Looking at the eCommerce trends for 2020 provides a roadmap for 2021
It’s now a cliché to observe that 2020 saw a decade’s worth of digital transformation crammed into six months. But what exactly does that mean for eCommerce directors and heads of digital? What exactly do the eCommerce statistics for 2020 prove? Looking back at eCommerce 2020, what are the key trends brands need to respond to if they want to remain competitive in 2021?
(1) The rise of interactivity
In mid-2020, Forbes contributor Jia Wertz observed, “The COVID pandemic has shifted eCommerce maybe more than any time in history”.
In the same article, she identified three emerging growth trends eCommerce businesses could no longer risk ignoring. One was interactivity. Wertz noted, “In 2020 online reviews are not enough to convince a customer to buy… consumers need to trust the company, product and experience”.
Long story short, even if they are unable or unwilling to physically examine goods, consumers still want to somehow size them up.
Wertz merely recommends online retailers provide 360-degree viewing images to meet this demand. But more innovative companies are experimenting with AR and a handful of multinationals have even been testing out VR-facilitated immersive adventures. 2020 also arguably represented a tipping point where smart speakers went from a novelty to a household fixture.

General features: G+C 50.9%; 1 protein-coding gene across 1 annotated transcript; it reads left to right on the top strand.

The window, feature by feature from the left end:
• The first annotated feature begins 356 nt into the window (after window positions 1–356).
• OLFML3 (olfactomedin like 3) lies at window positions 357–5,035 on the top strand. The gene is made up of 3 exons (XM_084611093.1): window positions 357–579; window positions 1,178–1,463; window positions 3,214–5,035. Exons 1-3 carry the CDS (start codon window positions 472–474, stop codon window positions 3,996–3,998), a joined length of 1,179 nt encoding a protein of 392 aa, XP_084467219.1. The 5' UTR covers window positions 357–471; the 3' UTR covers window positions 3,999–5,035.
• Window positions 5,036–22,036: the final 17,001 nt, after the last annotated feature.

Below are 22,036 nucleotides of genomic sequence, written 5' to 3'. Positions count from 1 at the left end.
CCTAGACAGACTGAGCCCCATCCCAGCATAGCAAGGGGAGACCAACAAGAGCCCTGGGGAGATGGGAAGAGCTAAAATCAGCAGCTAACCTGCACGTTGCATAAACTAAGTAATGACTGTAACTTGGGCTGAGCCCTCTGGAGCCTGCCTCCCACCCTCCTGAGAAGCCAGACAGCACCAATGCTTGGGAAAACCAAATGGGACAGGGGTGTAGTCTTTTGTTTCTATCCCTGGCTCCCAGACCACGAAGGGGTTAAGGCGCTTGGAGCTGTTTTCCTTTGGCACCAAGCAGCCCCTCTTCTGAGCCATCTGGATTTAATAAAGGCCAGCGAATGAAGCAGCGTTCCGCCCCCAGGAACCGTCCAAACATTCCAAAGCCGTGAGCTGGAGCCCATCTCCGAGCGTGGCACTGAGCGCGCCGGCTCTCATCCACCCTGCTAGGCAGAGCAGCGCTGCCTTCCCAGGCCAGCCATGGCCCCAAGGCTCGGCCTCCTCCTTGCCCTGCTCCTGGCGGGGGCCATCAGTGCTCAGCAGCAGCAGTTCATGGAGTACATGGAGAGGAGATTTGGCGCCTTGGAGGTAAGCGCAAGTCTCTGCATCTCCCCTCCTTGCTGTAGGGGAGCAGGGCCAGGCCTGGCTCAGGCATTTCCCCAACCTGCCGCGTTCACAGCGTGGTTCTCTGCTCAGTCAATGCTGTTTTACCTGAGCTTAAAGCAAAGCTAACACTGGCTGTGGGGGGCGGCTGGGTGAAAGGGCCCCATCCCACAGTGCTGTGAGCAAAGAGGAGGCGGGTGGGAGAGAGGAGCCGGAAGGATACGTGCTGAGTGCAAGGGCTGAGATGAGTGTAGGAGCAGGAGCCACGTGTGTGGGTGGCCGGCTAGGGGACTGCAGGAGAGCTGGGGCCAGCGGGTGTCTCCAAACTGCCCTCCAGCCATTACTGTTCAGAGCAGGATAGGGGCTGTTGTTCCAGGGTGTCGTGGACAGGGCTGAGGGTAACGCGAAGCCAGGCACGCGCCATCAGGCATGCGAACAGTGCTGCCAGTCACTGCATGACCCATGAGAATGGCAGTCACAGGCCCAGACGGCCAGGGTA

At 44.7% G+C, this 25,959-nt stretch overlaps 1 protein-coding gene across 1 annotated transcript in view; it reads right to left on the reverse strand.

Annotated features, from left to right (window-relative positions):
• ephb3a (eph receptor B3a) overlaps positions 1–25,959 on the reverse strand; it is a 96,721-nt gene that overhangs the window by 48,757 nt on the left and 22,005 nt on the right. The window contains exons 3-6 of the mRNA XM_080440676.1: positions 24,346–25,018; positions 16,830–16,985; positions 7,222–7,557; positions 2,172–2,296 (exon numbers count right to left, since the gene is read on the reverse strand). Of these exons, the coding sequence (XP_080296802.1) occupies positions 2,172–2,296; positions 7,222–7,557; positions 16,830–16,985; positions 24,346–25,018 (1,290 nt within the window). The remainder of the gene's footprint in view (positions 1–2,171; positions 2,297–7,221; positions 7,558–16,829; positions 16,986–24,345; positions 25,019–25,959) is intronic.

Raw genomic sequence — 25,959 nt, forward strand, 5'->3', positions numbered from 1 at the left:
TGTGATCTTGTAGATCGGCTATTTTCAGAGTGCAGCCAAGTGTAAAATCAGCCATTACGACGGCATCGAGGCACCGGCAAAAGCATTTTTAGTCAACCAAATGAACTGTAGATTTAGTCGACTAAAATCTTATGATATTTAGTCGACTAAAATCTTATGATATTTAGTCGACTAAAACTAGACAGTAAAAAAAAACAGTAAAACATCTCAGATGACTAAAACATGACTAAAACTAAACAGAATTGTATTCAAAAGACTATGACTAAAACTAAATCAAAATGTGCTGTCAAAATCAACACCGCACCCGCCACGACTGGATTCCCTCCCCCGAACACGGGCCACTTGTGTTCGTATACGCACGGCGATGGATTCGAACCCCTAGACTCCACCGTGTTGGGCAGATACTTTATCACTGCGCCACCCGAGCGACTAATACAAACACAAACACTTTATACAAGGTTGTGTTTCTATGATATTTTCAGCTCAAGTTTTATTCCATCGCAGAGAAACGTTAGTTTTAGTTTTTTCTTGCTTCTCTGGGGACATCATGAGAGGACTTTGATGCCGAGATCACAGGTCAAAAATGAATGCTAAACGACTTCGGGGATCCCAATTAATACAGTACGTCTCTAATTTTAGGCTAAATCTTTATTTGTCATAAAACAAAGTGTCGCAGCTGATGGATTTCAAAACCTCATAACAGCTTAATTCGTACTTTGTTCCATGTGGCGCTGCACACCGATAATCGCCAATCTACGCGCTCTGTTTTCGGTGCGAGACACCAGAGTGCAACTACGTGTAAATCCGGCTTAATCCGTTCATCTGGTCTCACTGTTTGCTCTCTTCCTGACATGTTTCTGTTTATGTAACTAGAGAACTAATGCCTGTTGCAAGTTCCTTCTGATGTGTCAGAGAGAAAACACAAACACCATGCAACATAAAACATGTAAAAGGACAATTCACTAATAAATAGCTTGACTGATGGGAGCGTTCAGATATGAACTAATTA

So, what does all this mean for eCommerce players?
First, consumers will increasingly expect to be able to try (in cyberspace) before they buy. If your website only has static images, you’ll need to up your game. Secondly, if you want Siri-and-Alexa-dependent consumers to find your site in the first place, they’ll need to optimise it for voice search.
(2) Customisation as the key to customer success
Another trend that has taken the eCommerce industry by storm is personalisation tech, which has brought customisation to the masses. Done well, personalisation boosts sales. Two types of personalisation seem to be particularly effective at getting consumers spending are:
Henry Ford famously told his customers they could have their car in any colour they liked as long as it was black. Smart operators now let their customers choose any colour they want.
Personalised customer journeys
The likes of Netflix and Facebook have trained consumers to expect businesses will expertly profile them. Then provide them with a pleasingly bespoke customer experience (and, ideally, bespoke goods and services.) Even when dealing with a corporate behemoth, consumers want to feel like they’re chatting with their barista. Corporations such as Target, IKEA and Walmart that use powerful AI tools to better understand their customers have long been reaping the rewards.
Smaller eCommerce businesses can’t and don’t need to push the personalisation envelope the way corporate heavy hitters are. However, they do need to respond to changing consumer preferences. More than ever before, businesses need to leverage the data they possess (via things such as their CRMs and transaction systems). They then need to pair data analytics with human insight to determine where personalisation should occur in the user experience. If your business can’t offer work out ways to offer bespoke experiences at scale, it will struggle to remain competitive.
(3) The growth of flexible payments